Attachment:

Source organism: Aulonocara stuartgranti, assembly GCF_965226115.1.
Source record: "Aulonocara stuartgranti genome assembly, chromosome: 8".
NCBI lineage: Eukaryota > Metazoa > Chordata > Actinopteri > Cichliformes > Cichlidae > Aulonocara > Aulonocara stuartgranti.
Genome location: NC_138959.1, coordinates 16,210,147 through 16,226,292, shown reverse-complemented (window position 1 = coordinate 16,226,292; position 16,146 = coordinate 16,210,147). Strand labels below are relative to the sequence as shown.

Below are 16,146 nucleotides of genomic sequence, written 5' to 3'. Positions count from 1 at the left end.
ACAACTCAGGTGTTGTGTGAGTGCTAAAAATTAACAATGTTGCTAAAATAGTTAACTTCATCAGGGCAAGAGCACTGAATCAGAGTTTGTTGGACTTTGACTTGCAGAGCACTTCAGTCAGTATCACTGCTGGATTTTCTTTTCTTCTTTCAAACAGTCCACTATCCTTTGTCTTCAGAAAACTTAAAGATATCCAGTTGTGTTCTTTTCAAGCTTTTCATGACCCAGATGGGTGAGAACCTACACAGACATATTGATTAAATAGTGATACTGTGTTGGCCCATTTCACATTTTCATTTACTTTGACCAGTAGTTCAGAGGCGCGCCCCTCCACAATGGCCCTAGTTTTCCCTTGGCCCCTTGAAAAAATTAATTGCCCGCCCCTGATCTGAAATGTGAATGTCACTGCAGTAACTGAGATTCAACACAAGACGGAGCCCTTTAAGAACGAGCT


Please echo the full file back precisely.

Source organism: Aulonocara stuartgranti, assembly GCF_965226115.1.
Source record: "Aulonocara stuartgranti genome assembly, chromosome: 8".
NCBI lineage: Eukaryota > Metazoa > Chordata > Actinopteri > Cichliformes > Cichlidae > Aulonocara > Aulonocara stuartgranti.
Genome location: NC_138959.1, coordinates 16,210,147 through 16,226,292, shown reverse-complemented (window position 1 = coordinate 16,226,292; position 16,146 = coordinate 16,210,147). Strand labels below are relative to the sequence as shown.

Below are 16,146 nucleotides of genomic sequence, written 5' to 3'. Positions count from 1 at the left end.
ACAACTCAGGTGTTGTGTGAGTGCTAAAAATTAACAATGTTGCTAAAATAGTTAACTTCATCAGGGCAAGAGCACTGAATCAGAGTTTGTTGGACTTTGACTTGCAGAGCACTTCAGTCAGTATCACTGCTGGATTTTCTTTTCTTCTTTCAAACAGTCCACTATCCTTTGTCTTCAGAAAACTTAAAGATATCCAGTTGTGTTCTTTTCAAGCTTTTCATGACCCAGATGGGTGAGAACCTACACAGACATATTGATTAAATAGTGATACTGTGTTGGCCCATTTCACATTTTCATTTACTTTGACCAGTAGTTCAGAGGCGCGCCCCTCCACAATGGCCCTAGTTTTCCCTTGGCCCCTTGAAAAAATTAATTGCCCGCCCCTGATCTGAAATGTGAATGTCACTGCAGTAACTGAGATTCAACACAAGACGGAGCCCTTTAAGAACGAGCT